AirAsia X Bhd (AAX), now at an existential crossroads, is in dire need of massive debt forgiveness from its creditors, or be prepared to shut its business down for good.
The low-cost, medium-haul airline, which has grounded all its flights due to the Covid-19 outbreak, is asking creditors and suppliers to forgo over RM63bil in liability and instead accept a maximum RM200mil in payment.
While the proposal may sound atrocious, analysts think many creditors would, in fact, accept the offer.
After all, if the proposed debt restructuring fails, the creditors will get close to nothing as AAX will be liquidated.
AAX’s aircraft lessors, in particular, may also struggle to redeploy their aircraft to other airlines during the pandemic, according to CGS-CIMB Research analyst Raymond Yap.
Yap describes the proposal by AAX as “fair and reasonable”.
He explains that the low-cost airline has proposed for creditors holding unsecured debts of RM9.2bil to accept a 98% haircut. This means for every RM100 lent to AAX, the airline will repay only about RM2 – within five years at 2% interest.
AAX is also asking its suppliers to waive their claims on an additional sum of RM54.3bil.
Yap points out that the amount relates to aircraft purchase commitments from Airbus, and estimated compensation or penalties arising from early termination of various contracts.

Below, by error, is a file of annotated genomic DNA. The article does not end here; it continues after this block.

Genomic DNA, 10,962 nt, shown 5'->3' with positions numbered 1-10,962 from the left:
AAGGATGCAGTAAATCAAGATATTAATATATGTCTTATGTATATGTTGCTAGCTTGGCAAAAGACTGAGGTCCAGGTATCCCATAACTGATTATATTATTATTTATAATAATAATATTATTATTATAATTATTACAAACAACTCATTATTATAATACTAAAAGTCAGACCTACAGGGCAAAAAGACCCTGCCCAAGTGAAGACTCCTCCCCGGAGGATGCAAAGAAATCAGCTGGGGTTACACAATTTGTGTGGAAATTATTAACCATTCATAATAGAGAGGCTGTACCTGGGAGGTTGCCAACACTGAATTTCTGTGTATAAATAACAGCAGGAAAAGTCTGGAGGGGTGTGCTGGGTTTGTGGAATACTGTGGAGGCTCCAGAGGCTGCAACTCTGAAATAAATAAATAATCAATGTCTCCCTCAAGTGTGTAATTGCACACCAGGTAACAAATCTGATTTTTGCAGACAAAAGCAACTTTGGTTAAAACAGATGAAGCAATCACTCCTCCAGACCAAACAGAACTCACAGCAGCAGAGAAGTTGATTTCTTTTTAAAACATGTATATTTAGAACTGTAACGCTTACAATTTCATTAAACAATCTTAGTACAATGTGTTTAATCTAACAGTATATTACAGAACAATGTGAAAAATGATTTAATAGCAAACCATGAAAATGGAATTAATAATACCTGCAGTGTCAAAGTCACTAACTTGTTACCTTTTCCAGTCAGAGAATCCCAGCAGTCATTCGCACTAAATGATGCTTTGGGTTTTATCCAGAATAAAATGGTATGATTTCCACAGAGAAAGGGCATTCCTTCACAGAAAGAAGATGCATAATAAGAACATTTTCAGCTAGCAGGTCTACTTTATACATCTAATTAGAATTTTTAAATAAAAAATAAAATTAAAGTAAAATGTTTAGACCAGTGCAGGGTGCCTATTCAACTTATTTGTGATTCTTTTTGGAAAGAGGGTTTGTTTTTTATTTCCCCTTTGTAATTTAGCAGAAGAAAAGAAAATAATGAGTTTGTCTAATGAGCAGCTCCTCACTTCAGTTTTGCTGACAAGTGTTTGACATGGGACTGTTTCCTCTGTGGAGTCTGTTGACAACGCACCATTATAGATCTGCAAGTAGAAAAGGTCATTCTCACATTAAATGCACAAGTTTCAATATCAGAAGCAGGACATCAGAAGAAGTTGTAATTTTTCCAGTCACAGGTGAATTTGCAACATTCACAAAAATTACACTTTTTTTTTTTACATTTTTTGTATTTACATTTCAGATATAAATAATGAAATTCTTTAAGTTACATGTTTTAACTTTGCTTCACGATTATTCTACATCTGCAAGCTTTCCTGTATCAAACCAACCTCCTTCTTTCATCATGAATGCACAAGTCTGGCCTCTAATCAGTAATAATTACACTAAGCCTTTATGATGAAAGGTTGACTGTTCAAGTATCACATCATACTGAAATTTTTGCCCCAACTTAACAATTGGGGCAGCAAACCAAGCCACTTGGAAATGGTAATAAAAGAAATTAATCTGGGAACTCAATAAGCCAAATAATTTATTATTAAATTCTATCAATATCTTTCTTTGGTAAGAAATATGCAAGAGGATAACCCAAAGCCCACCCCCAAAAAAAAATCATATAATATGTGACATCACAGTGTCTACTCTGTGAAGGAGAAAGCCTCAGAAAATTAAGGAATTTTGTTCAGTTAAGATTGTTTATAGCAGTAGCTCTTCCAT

Another analyst who spoke to StarBizWeek also believes that many of the creditors and aircraft lessors would agree to the proposed debt forgiveness.
“Everyone in the aviation industry is affected now. It’s unreasonable to expect AAX to pay the huge liability at a time when planes are not flying.
“Creditors holding a minimum 75% of the unsecured debts must approve the debt restructuring proposal for it to pass. Chances are many of them will take it, ” he says.
The green light from aircraft maker Airbus is ultimately the biggest factor that will help AAX’s debt-restructuring plan to materialise.
It is believed that the biggest chunk of the RM63.5bil debt restructuring is the aircraft purchase commitment to Airbus.
In an email reply to StarBizWeek, an Airbus spokesperson said the company was in discussions with AAX “to find possible solutions at this very challenging time”.
However, the spokesperson declined to comment further, citing confidentiality.
AAX founder Tan Sri Tony Fernandes, who spoke to the media on Oct 8, agrees that “no one wants a haircut”.
“However, reality bites.
“We are in unprecedented times. Should the airline wind up and you get 30 planes, what are you going to do with them?
“There’s no demand for them right now...or, we can all put our heads together and try to save the situation, ” he says.
The airline tycoon, however, believes that the operating environment for the aviation industry will eventually improve as countries reopen their borders.
“There will be better competition, better capacity and better fares, ” he says.
Over the past several months, the Covid-19 pandemic has literally brought the aviation industry to its knees, with various airlines globally shutting down or filing for bankruptcy as borders were closed and aircraft were grounded.
It is noteworthy that AAX is not the only airline seeking debt restructuring with its creditors and aircraft lessors.